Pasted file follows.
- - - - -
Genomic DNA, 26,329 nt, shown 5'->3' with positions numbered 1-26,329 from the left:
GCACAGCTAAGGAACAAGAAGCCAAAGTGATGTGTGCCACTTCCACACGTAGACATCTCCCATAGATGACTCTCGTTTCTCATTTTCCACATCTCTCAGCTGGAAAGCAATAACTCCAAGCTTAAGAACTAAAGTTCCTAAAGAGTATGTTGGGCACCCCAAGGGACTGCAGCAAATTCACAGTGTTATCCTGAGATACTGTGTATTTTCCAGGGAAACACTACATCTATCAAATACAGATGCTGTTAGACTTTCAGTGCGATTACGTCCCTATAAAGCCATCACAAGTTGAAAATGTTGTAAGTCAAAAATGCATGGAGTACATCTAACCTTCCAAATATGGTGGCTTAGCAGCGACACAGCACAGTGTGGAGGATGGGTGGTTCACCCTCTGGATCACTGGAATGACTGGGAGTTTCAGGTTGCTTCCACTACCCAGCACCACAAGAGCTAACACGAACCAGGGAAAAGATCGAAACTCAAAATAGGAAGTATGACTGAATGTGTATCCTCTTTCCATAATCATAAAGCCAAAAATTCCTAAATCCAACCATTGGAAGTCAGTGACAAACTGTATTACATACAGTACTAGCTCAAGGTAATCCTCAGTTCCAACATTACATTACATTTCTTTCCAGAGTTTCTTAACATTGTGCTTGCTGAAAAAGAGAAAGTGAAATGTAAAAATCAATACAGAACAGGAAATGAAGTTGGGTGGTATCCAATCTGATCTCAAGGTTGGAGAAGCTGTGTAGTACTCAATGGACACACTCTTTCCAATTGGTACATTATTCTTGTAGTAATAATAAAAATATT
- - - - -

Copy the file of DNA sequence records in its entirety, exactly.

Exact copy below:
Genomic DNA, 26,329 nt, shown 5'->3' with positions numbered 1-26,329 from the left:
GCACAGCTAAGGAACAAGAAGCCAAAGTGATGTGTGCCACTTCCACACGTAGACATCTCCCATAGATGACTCTCGTTTCTCATTTTCCACATCTCTCAGCTGGAAAGCAATAACTCCAAGCTTAAGAACTAAAGTTCCTAAAGAGTATGTTGGGCACCCCAAGGGACTGCAGCAAATTCACAGTGTTATCCTGAGATACTGTGTATTTTCCAGGGAAACACTACATCTATCAAATACAGATGCTGTTAGACTTTCAGTGCGATTACGTCCCTATAAAGCCATCACAAGTTGAAAATGTTGTAAGTCAAAAATGCATGGAGTACATCTAACCTTCCAAATATGGTGGCTTAGCAGCGACACAGCACAGTGTGGAGGATGGGTGGTTCACCCTCTGGATCACTGGAATGACTGGGAGTTTCAGGTTGCTTCCACTACCCAGCACCACAAGAGCTAACACGAACCAGGGAAAAGATCGAAACTCAAAATAGGAAGTATGACTGAATGTGTATCCTCTTTCCATAATCATAAAGCCAAAAATTCCTAAATCCAACCATTGGAAGTCAGTGACAAACTGTATTACATACAGTACTAGCTCAAGGTAATCCTCAGTTCCAACATTACATTACATTTCTTTCCAGAGTTTCTTAACATTGTGCTTGCTGAAAAAGAGAAAGTGAAATGTAAAAATCAATACAGAACAGGAAATGAAGTTGGGTGGTATCCAATCTGATCTCAAGGTTGGAGAAGCTGTGTAGTACTCAATGGACACACTCTTTCCAATTGGTACATTATTCTTGTAGTAATAATAAAAATATT